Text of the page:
The Three Kingdoms, Volume 3: Welcome the Tiger: The Epic Chinese Tale of Loyalty and War in a Dynamic New Translation

The Three Kingdoms, Volume 3: Welcome the Tiger: The Epic Chinese Tale of Loyalty and War in a Dynamic New Translation by Luo Guanzhong Read Free Book Online

Book: The Three Kingdoms, Volume 3: Welcome the Tiger: The Epic Chinese Tale of Loyalty and War in a Dynamic New Translation by Luo Guanzhong Read Free Book Online
Authors: Luo Guanzhong
the enemy would flee toward the northwest, but would be caught before midnight.
    So Zhu Ran was assigned the task of placing the ambush at the first position with 5,000 veterans while Pan Zhang, with five hundred men, was to lie in wait near Linju.
    Back in Maicheng, Guan Yu mustered his fighting men. All told, there were only a little more than three hundred foot and horse soldiers. And there was no food or forage left. That night men of Wu came to the city walls and called to their friends inside by name, and many of these climbed over the wall and deserted, reducing the small force still further. There was no sign of the rescue force, so anxiously awaited. Guan Yu, at the end of his resources, turned to Wang Fu in deep remorse: “How much I regret I did not heed your warning! Now we are in such a crisis! What is to be done?”
    Wang Fu replied in tears, “Even if the ablest strategist of old should come to life again he would be helpless in this case.”
    Zhao Lei said, “The rescue force is still not here. It must be that Liu Feng and Meng Da have purposely withheld help. Let us abandon this isolated place and escape to Shu. We can return with a new army to recover the region.”
    “I think so, too,” agreed Guan Yu.
    Then he ascended the walls and surveyed the country. Noting that there were but few enemy soldiers outside the north gate, he called in some of the local inhabitants and inquired about the nature of the country on that side.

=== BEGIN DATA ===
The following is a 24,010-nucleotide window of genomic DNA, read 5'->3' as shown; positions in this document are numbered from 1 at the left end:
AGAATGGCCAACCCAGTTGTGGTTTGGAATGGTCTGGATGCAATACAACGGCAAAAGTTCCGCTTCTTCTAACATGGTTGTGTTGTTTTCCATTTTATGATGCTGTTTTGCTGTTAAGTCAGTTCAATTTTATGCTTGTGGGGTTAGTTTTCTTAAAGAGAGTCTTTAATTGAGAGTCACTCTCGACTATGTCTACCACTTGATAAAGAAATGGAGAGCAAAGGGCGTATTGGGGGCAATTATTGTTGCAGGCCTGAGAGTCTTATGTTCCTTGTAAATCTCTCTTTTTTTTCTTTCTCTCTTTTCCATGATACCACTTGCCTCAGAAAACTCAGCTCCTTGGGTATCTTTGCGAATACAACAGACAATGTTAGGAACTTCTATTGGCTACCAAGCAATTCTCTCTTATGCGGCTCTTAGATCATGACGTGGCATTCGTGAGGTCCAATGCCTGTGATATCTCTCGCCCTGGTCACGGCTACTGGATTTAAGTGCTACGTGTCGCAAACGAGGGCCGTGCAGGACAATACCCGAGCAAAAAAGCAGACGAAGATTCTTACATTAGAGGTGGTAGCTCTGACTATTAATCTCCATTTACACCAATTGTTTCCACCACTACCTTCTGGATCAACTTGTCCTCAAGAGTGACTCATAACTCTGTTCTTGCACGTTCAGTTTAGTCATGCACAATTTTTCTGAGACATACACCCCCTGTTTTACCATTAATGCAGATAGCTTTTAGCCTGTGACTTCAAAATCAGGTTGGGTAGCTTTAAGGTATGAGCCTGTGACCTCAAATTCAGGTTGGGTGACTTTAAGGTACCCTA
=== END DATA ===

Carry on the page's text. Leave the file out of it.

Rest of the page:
They replied, “There are all hilly paths in that direction, but they lead to Shu.”
    “We will go that way tonight,” said Guan Yu.
    But Wang Fu suggested taking the main road, pointing out that they would surely fall into an ambush if they went by the pathways.
    “There may be an ambush, but what do I fear?” said the old warrior.
    Orders were given to ready the soldiers for the night sortie.
    “At least be very careful, general,” implored Wang Fu, weeping bitterly. “With my hundred men I will defend this city to the very last. Even if the city falls, we will never surrender. We will be expecting your speedy rescue.”
    Guan Yu also wept. Then leaving Zhou Cang to guard the city with Wang Fu, he rode out with Guan Ping, Zhao Lei, and a weak force of some two hundred men from the north gate. Guan Yu, his great sword ready to hand, took the lead. About the first watch, a distance of twenty li lay between them and the city. There they saw a deep cleft in the hills, from which echoed the sound of drums and gongs and the shouting of many men.
    Soon there appeared a large force with Zhu Ran at its head. He came dashing forward, and summoned Guan Yu to surrender to save his life. But Guan Yu whipped his steed to a gallop and bore down on the leader with anger in his eyes. Zhu Ran ran away. Guan Yu followed him but soon there came the loud boom of a large drum, and out sprang the hidden men from all sides. Guan Yu dared not engage such a number, and fled in the direction of Linju. Then Zhu Ran came up from behind and attacked the fleeing soldiers, so that Guan Yu’s forces gradually diminished.
    Still he struggled on. A little farther drums rolled again, and torches lit up all round. This was Pan Zhang’s ambush, and he appeared flourishing his sword. Guan Yu whirled his blade and went to meet him, but Pan Zhang ran away after a couple of bouts. However, Guan Yu dared not linger to fight but sought refuge among the mountains. Guan Ping came up from behind and told his father the sad news that the loyal Zhao Lei had been killed. Guan Yu was overcome with grief. Then he told his son to protect the rear while he forced his way in front.
    With only a dozen men in his following he reached Jueshi, a place banked on both sides by hills overgrown with trees and brambles. At the foot of these hills lay a thick mass of reeds and decayed leaves. It was then the close of the fifth watch. Presently the small party stumbled into another ambush, and the enemy thrust forth hooks and long

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